Uremic toxins have been suggested to promote progression of chronic renal failure. We have shown that organic anion transporter-mediated uptake of uremic toxins induces oxidative stress in opossum kidney renal tubular cells overexpressing the transporter. Plasminogen activator inhibitor-1 (PAI-1) and nuclear factor-kappa B (NF-kappaB) are major factors known to promote tubulointerstitial fibrosis. The present study examined the signaling pathway that is activated by uremic toxins to induce PAI-1 and activate NF-kappaB in human renal proximal tubular cells (HK-2). Uremic toxins in the form of organic anion were examined their ability to induce oxidative stress, PAI-1 gene expression, and NF-kappaB activation in HK-2. PAI-1 expression was measured by enzyme-linked immunosorbent assay (ELISA) and the Northern blotting. Human PAI-1 promoter activity was estimated by luciferase reporter gene (NKkappaB-luc) assay. NF-kappaB activation was measured by the pNFkappaB-luc reporter gene and electrophretic gel mobility shift assay. Among organic anion species tested, indoxyl sulfate and indoleacetic acid induced free radical production in HK-2. A nonspecific transporter inhibitor (probenecid) suppressed the IS-stimulated radical production. Indoxyl sulfate and indoleacetic acid dose dependently increased the expressions of PAI-1 mRNA and protein in these cells. The luciferase reporter gene assay revealed that indoxyl sulfate and indoleacetic acid dose dependently activated NF-kappaB and PAI-1 promoter. Activation of NF-kappaB was also confirmed by an electrophoretic gel mobility shift assay. Both antioxidant and NF-kappaB inhibitors dose dependently inhibited the activation of PAI-1 promoter by indoxyl sulfate. Uremic toxins induce free radical production by renal tubular cells and activate NF-kappaB which, in turn, up-regulates PAI-1 expression. Thus, progression of chronic renal failure may be promoted by PAI-1 up-regulation induced by uremic toxins.
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                Author and article information

                Journal
                AJN
                Am J Nephrol
                10.1159/issn.0250-8095
                American Journal of Nephrology
                S. Karger AG
                0250-8095
                1421-9670
                2007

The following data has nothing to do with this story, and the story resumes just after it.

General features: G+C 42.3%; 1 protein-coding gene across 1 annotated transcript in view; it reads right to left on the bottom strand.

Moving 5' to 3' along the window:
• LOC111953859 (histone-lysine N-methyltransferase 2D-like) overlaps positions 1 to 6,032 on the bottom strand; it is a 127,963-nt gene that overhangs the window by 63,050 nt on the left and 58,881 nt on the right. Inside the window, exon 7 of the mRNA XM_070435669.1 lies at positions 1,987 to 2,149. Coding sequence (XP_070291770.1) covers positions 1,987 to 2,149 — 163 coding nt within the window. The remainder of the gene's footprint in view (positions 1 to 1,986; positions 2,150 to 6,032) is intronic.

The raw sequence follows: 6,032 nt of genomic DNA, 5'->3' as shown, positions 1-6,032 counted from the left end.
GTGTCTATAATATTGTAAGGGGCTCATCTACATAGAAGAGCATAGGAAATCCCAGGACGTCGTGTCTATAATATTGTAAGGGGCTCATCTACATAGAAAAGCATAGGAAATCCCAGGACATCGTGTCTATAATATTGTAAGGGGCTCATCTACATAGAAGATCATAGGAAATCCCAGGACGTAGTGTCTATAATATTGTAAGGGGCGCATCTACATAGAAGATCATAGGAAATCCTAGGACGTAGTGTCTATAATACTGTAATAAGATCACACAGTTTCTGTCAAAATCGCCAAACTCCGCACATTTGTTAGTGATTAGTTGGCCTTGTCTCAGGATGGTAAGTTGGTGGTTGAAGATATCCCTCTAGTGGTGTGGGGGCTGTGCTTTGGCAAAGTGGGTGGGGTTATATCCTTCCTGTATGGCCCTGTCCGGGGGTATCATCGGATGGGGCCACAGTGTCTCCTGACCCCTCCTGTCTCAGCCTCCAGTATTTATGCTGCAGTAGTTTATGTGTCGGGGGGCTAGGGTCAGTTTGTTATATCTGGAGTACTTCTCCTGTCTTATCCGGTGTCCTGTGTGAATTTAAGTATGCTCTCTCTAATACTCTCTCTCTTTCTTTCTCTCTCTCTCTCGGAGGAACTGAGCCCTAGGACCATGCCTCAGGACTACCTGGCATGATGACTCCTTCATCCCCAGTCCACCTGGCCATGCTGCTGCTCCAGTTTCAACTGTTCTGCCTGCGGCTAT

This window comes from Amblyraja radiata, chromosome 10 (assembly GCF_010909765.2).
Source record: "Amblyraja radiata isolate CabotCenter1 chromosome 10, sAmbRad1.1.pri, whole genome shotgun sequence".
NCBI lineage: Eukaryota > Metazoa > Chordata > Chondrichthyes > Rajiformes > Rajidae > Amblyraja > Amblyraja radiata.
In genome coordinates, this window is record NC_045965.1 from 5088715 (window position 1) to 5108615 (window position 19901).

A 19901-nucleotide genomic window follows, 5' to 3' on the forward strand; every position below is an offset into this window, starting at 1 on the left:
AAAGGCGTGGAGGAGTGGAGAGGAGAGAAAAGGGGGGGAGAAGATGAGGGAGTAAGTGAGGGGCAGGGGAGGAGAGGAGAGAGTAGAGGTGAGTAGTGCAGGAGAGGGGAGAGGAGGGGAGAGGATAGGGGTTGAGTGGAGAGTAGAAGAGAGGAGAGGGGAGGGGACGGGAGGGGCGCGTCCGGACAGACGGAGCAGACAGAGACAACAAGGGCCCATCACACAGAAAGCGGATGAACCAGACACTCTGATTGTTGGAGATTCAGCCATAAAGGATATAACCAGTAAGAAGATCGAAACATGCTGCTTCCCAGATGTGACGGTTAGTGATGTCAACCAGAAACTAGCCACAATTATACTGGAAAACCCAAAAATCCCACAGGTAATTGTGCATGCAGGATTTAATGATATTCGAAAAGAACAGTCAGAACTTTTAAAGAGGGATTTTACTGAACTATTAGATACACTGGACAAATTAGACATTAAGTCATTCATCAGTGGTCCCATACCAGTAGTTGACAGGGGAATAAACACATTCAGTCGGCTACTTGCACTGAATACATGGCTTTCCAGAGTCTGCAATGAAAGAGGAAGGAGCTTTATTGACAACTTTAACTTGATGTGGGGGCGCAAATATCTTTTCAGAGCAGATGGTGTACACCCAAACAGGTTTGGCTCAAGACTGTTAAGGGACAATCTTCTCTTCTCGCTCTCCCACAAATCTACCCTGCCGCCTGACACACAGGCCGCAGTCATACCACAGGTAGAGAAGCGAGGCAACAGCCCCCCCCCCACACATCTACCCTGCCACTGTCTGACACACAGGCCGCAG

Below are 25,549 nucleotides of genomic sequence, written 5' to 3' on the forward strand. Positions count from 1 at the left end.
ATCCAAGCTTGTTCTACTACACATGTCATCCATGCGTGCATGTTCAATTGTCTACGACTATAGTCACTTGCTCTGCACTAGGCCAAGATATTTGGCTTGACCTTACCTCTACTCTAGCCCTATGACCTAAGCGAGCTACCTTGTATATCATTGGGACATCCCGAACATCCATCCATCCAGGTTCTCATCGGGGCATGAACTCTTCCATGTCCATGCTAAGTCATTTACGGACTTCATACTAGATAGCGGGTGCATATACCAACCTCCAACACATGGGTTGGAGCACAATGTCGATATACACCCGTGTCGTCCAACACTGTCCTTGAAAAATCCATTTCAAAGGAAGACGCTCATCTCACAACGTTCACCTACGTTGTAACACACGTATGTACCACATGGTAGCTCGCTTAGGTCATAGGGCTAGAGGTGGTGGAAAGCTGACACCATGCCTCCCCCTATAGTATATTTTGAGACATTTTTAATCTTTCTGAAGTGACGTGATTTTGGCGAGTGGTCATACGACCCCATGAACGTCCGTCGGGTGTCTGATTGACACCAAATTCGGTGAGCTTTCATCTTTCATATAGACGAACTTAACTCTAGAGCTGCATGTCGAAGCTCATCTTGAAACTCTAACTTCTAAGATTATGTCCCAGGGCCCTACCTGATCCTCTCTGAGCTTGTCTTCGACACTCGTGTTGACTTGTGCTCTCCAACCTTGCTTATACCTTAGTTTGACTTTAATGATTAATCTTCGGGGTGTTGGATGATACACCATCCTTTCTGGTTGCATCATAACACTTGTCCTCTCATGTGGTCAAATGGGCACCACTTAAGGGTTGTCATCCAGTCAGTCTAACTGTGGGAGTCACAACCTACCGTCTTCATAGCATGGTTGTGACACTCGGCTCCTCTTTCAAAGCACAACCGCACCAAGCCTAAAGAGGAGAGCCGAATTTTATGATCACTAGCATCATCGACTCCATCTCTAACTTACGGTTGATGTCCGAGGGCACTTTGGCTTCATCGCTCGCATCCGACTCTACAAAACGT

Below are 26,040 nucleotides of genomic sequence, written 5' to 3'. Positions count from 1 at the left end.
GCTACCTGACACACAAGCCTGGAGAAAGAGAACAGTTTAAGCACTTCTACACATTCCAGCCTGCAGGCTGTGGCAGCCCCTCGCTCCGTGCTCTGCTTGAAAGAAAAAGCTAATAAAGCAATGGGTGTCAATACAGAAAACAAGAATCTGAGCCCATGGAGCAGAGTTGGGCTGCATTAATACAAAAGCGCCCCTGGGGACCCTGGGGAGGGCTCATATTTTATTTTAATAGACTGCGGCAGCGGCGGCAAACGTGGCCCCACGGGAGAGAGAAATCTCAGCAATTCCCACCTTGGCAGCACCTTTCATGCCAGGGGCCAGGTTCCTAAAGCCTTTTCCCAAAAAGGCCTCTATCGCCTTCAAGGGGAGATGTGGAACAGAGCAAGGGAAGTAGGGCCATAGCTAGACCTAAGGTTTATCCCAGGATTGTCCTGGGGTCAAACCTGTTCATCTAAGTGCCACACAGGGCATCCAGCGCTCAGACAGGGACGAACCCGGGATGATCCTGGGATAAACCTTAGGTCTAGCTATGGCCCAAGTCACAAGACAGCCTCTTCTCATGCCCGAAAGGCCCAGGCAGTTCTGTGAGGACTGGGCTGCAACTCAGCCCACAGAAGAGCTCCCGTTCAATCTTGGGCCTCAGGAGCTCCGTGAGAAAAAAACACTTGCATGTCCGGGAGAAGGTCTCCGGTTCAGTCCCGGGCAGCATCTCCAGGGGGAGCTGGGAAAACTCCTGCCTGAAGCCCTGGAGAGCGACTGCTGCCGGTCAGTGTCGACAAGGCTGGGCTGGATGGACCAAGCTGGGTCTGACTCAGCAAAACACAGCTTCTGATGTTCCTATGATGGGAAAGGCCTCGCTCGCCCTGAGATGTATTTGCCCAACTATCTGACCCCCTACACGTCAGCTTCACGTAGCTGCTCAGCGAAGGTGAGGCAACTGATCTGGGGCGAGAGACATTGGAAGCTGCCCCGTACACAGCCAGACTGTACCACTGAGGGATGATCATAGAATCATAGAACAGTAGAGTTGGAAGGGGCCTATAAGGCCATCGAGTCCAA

March 2007
                11 January 2007
                : 27
                : 1
                : 30-35
                Affiliations
                aDepartment of Clinical Preventive Medicine, Nagoya University Hospital, Nagoya, and bMeiyo Clinic, Toyohashi, Japan
                Article
                98542 Am J Nephrol 2007;27:30–35
                10.1159/000098542
                17215572
                © 2007 S. Karger AG, Basel

                Copyright: All rights reserved. No part of this publication may be translated into other languages, reproduced or utilized in any form or by any means, electronic or mechanical, including photocopying, recording, microcopying, or by any information storage and retrieval system, without permission in writing from the publisher. Drug Dosage: The authors and the publisher have exerted every effort to ensure that drug selection and dosage set forth in this text are in accord with current recommendations and practice at the time of publication. However, in view of ongoing research, changes in government regulations, and the constant flow of information relating to drug therapy and drug reactions, the reader is urged to check the package insert for each drug for any changes in indications and dosage and for added warnings and precautions. This is particularly important when the recommended agent is a new and/or infrequently employed drug. Disclaimer: The statements, opinions and data contained in this publication are solely those of the individual authors and contributors and not of the publishers and the editor(s). The appearance of advertisements or/and product references in the publication is not a warranty, endorsement, or approval of the products or services advertised or of their effectiveness, quality or safety. The publisher and the editor(s) disclaim responsibility for any injury to persons or property resulting from any ideas, methods, instructions or products referred to in the content or advertisements.

                Page count
                Figures: 1, Tables: 3, References: 33, Pages: 6
                Product
                Self URI (application/pdf): https://www.karger.com/Article/Pdf/98542
                Categories
                Original Report: Patient-Oriented, Translational Research